We’ve all been there: it’s the eleventh hour and you are rushing through the airport realizing you probably should have checked in last night, packed the day before, gotten there earlier, and, and….. Yes, the list goes on and on! It’s not much of a vacation when we forget to plan for our vacation. I know, we’d all rather just enjoy our vacation instead of stressing about minor details like making to-do lists. Turns out, planning is really useful because we can’t enjoy our vacation unless we prepare for it. So, I’ll be offering you my tips for navigating the airlines process successfully so you can enjoy your well-earned vacation.
First off, purchase your tickets early to get the best deal. If you’re planning a big vacation, purchase your tickets sooner rather than later. Shop around and compare prices between different airlines – websites like Kyack or Travelocity are popular among bargain hunters. Also, buy your tickets in the middle of the week (Wednesday) when prices are the best. Try to plan your vacations, if possible, by leaving and returning on weekdays as this is often cheaper than weekends. Do your research and look for options with airlines to book your tickets in person instead of online (Delta is actually cheaper online, so be careful!). In addition, considering purchasing your tickets with your debit card instead of a credit card to avoid that extra fee for credit card convenience (this can be upwards of $20 or more).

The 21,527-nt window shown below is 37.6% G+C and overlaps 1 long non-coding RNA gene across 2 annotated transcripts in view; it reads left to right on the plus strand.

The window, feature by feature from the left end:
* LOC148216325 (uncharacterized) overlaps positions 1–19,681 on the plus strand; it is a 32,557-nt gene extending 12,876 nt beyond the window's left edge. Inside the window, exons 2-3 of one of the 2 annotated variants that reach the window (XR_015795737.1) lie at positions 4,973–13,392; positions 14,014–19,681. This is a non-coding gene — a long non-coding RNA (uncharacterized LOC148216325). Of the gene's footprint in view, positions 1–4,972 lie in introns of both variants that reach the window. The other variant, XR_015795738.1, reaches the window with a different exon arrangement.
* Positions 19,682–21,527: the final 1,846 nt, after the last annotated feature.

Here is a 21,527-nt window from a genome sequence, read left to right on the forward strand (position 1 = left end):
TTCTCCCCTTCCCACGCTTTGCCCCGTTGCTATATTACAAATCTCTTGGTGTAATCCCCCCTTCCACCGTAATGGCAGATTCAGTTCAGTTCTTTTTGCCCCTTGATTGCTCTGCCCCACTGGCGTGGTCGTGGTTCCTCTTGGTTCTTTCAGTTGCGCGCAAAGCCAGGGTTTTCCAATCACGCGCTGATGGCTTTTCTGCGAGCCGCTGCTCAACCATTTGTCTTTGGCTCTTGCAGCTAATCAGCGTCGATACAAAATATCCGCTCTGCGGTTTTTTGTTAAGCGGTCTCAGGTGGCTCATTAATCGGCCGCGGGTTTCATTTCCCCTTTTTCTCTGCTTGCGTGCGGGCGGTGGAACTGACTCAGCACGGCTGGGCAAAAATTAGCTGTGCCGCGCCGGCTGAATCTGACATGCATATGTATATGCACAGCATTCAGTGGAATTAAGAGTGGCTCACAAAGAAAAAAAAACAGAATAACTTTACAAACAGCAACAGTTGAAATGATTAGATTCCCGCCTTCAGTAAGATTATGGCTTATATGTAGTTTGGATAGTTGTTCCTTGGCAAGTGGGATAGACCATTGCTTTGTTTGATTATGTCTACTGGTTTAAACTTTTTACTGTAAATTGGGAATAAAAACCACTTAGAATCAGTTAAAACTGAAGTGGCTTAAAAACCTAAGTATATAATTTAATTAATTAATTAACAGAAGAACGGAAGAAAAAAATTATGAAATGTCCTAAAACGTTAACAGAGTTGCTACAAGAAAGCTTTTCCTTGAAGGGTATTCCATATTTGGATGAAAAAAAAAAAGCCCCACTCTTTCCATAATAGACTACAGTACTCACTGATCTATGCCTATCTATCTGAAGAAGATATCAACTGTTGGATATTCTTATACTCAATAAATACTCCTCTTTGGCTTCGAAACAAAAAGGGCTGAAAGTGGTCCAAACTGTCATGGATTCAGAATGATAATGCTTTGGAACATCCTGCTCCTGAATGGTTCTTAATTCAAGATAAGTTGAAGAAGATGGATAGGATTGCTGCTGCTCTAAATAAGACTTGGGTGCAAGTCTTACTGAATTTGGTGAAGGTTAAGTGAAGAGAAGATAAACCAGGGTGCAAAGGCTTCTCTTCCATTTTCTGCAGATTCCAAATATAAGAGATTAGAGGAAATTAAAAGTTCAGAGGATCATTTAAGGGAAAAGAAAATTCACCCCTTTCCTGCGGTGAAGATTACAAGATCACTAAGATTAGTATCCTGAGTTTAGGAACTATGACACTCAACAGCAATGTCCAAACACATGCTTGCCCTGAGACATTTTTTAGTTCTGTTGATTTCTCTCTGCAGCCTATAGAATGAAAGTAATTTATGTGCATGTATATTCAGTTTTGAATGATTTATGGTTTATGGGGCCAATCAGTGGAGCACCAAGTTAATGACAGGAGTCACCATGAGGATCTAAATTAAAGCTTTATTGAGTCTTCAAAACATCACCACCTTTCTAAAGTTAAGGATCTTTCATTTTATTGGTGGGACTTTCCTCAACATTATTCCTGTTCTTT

You’ll also want to consider whether you’d rather take a nonstop flight, or fly out of a smaller airport and connect from a hub. For instance, I currently go to school in Grand Forks, ND – our airport has 2 different airlines. Most folks choose to fly on Delta to Minneapolis-St. Paul and then connect to their destination. Sometimes it’s cheaper, sometimes it isn’t – if the latter is the case, a solution is to drive to the airport it’s cheaper to fly from. However, this solution isn’t foolproof as it’s sometimes just as expensive to drive to another airport as it is to fly out locally. Also, consider the extra stress you will add by having a longer drive. Consider that extra hour or so (depending on traffic) it takes to drive from Grand Forks to Fargo just to save a few bucks.
Getting Ready to Leave…
Now that you have your tickets purchased, it’s time to plan your packing and pre-arrival-to-airport strategy. You’re probably sitting there thinking that vacation is your exit strategy. However, you need to plan for getting ready to be on vacation. As much as we’d like, we can’t just pack a bag and waltz out the front door with our pets grieving.